Despite Microsoft’s best efforts — and a gigantic partnership with Nokia — it’s not looking good for the company’s mobile platform. It’s been a year and a half since the Redmond-based company introduced Windows Phone 7, but still the OS has yet to take off. In fact, and even more discouraging, customers are chucking Windows Phone devices faster than people buy them.
According to data collected by comScore during a three month period ending in February, Microsoft’s share of the mobile market was a paltry 3.9 percent — that’s almost ten percent less than RIM, which managed to scoop up 13.4 percent over the same timeframe. When you look back further, Microsoft’s current freefall becomes even more alarming; in early 2011, the company’s market share was sitting at 7.7 percent.
Even earlier than 2011 — to get an idea just how troubling the numbers are — Microsoft sat at almost 40 percent in late 2007… then came the iPhone.
Look, we think Windows Phone is pretty great. In order to convince the average consumer, phones running the OS will need to find an “in,” a way to set it apart from the crowd, an ingenuity that is hard for folks to ignore. The most recent big-name Windows Phone device, the Lumia 900, is great without a doubt. It just doesn’t quite do enough to demand one’s attention. At least enough to affect iOS and Android market share, which sit at 30.1 and 50.1 percent, respectively.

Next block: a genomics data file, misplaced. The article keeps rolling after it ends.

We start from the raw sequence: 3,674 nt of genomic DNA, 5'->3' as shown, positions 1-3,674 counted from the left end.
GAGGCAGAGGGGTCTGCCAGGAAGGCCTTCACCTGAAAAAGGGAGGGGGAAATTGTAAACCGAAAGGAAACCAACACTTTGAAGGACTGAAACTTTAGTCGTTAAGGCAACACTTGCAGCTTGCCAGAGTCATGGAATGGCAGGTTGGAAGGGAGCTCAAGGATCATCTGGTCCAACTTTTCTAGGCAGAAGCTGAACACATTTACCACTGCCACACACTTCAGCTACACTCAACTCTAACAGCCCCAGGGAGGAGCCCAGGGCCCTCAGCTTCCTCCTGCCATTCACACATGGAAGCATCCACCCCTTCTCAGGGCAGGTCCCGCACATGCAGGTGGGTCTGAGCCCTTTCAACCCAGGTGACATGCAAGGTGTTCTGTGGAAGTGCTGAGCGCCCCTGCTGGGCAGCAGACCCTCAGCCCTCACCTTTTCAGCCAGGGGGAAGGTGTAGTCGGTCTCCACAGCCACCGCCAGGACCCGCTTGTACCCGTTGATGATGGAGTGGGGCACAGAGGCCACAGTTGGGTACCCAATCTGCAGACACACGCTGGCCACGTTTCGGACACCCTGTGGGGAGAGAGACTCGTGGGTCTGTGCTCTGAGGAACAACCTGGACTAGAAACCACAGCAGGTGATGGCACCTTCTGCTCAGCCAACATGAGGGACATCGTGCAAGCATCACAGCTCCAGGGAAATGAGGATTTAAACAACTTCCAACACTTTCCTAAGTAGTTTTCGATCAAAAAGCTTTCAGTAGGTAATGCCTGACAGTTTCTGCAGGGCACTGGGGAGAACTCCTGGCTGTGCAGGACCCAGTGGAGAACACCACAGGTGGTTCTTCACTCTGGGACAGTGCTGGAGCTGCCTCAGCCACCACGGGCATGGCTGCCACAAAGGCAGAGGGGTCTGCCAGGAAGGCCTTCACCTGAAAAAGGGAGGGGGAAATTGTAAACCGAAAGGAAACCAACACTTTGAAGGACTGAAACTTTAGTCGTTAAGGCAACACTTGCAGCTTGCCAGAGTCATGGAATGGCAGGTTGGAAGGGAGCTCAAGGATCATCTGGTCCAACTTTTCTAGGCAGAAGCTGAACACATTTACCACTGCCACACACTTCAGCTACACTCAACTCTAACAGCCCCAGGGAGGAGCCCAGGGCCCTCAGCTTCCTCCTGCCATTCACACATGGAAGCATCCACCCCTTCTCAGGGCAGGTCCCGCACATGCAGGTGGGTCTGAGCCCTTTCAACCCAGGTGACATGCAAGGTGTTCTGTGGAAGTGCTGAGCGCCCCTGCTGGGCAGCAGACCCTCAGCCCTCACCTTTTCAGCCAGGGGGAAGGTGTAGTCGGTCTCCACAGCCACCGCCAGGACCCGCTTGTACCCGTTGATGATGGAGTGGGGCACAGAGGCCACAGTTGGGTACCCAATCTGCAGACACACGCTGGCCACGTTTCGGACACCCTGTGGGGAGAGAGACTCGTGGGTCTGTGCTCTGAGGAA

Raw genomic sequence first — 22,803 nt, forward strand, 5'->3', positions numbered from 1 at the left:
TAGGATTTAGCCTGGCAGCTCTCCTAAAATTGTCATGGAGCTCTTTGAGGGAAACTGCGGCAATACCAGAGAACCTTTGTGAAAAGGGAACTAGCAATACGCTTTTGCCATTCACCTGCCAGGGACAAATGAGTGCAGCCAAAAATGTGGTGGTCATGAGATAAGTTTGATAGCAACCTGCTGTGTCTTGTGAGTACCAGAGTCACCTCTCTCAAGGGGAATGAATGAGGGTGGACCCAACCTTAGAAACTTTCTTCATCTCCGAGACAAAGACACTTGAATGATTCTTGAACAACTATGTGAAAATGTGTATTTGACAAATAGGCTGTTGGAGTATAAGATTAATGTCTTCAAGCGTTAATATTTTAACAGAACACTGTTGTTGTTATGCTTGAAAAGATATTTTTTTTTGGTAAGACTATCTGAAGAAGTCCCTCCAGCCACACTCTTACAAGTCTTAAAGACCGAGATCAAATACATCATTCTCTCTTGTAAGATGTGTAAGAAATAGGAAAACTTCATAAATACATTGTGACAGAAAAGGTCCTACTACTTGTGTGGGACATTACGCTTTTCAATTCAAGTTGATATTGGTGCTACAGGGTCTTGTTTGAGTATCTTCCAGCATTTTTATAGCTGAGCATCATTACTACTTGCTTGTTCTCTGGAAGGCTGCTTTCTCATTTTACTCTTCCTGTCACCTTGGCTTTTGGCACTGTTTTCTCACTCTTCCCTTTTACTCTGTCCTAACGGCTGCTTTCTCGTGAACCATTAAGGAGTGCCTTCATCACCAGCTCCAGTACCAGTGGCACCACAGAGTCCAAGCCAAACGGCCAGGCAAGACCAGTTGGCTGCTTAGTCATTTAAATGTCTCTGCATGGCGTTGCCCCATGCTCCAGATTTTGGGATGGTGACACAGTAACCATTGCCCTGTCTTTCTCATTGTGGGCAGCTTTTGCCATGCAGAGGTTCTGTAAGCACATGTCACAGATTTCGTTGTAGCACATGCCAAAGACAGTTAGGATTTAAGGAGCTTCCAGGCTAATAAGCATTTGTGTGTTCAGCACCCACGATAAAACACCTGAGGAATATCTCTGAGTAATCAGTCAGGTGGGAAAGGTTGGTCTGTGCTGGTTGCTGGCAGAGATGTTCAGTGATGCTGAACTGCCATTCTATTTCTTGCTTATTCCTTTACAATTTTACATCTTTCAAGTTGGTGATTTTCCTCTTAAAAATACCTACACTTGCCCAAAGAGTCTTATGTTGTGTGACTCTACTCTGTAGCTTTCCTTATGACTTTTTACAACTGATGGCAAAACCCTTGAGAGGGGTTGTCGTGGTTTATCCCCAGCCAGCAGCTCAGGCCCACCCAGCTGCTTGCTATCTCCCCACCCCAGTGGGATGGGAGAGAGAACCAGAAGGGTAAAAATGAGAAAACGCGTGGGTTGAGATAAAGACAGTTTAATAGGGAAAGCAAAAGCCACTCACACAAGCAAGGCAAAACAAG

So what’s it going to take? Good old fashion innovation. Or sheer volume, to the point where consumers can’t avoid the OS. Either way, Microsoft needs to find a solution to its falling marketshare. Otherwise, once Windows Phone 8 hits later this year, the company will be so far under there may never be a way back.